Earlier this year, New Wines of Greece reached out to us and offered up a smattering of samples from several growing regions. Stephanie Block sipped and reviewed them below based on their merits and gives a general overview of what to know about wines from Greece. – Jonathan Cristaldi, Editor-in-Chief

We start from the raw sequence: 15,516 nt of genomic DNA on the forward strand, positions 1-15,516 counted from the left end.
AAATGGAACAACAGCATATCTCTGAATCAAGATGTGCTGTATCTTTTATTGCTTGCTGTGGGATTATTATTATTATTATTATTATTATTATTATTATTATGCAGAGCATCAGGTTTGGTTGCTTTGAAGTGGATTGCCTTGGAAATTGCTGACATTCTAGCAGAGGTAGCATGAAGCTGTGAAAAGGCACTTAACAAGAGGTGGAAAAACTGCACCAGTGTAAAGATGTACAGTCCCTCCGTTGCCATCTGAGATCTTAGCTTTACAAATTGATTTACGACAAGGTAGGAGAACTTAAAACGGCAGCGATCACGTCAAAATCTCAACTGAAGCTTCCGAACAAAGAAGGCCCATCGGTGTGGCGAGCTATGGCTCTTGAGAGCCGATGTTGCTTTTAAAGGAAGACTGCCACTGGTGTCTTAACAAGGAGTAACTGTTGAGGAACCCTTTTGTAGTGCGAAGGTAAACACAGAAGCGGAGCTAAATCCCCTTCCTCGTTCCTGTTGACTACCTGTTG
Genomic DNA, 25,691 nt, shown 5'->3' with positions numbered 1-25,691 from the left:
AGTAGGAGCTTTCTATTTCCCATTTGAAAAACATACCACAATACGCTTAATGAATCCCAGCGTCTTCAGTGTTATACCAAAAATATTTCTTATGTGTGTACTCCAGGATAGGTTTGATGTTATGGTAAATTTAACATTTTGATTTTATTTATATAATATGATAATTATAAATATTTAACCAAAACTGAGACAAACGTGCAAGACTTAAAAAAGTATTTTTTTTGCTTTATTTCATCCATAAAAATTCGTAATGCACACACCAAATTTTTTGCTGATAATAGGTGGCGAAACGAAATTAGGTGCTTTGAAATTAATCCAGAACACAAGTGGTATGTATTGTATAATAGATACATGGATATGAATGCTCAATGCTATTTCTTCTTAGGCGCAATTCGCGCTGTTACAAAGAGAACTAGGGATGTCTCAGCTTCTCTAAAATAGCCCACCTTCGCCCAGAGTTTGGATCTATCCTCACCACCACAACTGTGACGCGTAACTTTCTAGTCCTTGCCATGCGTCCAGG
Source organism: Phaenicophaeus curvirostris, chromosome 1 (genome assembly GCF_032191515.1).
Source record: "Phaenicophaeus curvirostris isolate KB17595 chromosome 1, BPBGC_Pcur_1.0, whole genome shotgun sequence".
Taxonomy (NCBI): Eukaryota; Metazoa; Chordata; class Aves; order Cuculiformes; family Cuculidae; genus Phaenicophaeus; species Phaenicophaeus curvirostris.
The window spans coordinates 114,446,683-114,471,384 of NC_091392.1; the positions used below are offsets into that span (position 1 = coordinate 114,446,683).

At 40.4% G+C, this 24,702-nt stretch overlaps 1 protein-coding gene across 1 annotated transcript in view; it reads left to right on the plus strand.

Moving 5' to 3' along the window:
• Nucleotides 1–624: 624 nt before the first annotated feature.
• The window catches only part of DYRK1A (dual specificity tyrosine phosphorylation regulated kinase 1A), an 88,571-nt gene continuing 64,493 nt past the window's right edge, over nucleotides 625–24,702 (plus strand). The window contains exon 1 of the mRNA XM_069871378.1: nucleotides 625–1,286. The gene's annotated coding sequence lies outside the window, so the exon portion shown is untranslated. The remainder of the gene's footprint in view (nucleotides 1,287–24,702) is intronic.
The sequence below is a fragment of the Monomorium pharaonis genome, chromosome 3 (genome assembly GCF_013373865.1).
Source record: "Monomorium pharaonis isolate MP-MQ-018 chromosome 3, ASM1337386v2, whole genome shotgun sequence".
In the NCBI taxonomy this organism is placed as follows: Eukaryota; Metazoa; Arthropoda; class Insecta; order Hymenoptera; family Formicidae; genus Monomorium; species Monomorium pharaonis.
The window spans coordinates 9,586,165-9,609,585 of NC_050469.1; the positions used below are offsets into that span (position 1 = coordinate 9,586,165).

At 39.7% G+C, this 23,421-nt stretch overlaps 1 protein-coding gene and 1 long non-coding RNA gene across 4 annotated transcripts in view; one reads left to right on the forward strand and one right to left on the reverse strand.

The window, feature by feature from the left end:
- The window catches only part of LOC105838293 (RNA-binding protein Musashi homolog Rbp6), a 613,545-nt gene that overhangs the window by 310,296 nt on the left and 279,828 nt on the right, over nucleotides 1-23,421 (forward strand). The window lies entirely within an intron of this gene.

by Stephanie BlockTravel back to the future in Greece where ancient and modern production methods co-exist for both heirloom and international grape varieties, and discover a fascinating series of officially designated wine regions spread across windswept islands, warm valleys, and even the face of an ancient caldera. These Greek wine samples offer a fairly representative odyssey through indigenous grapes like Liatikos and Moschofilero, important growing regions from Peloponnese to Crete, and tricky terroirs ravaged by relentless winds or bracing heat. Today, when buying Greek wines in your local marketplace or agora, know that Greece has a simple hierarchy of qualities adopted from the European Union’s wine laws. If you see the letters “PDO” on a bottle, you are on the Mount Olympus of the wine pyramid. Greece has been producing and shipping wine for almost five thousand years, and whether in the resin-sealed amphorae of old or modern bottles with lovely ribbon around their necks (see below), this birthplace of Western civilization is not about to let near economic collapse stall their wine trade. The old ways are still practiced here. On Santorini, the koukoura method of training is used, where a low-to-the-ground basket pattern is made of each stefáni, or vine, protecting the grapes inside from howling winds. This is particularly pleasing to your humble wine blogger Stephanie (or “stefáni,” in one Grecian language, ahem). Getting back to our vinous odyssey across Homer’s wine-dark seas, prepare to become enchanted by the Siren-esque white wines of volcanic Santorini with their bright acidity and haunting floral aromas. Calypso-like, find your palate a willing prisoner of the bewitching tropical notes of Macedonia’s famed Malagouzia grape. Then we turn our almost Cycloptic focus onto the wines of the Peloponnese’s Nemea and Mantinia, where the ancient red variety Agiorgitiko is said to have been Agamemnon’s palace wine. Finally, we brave Neptune’s wrath to sail to the sunny island of Crete only to find our noses shipwrecked in the grape Liatikos’s fascinatingly funky barnyard. Arriving home after our adventures, there’s no fear of forgetting because these stories are archived in bottles… whose price points are all below $30. Two shout outs: Thank you Greek wine producers for thoughtfully building pull-ties into many of your foils. And a special thank you to some San Francisco wine tasting pals whose insights and camaraderie were no Trojan horse: Lani, Yoshi and Dan. With a grand past and promising future, snap up the fantastic wines of Greece before they have more suitors than Penelope, and a price to match.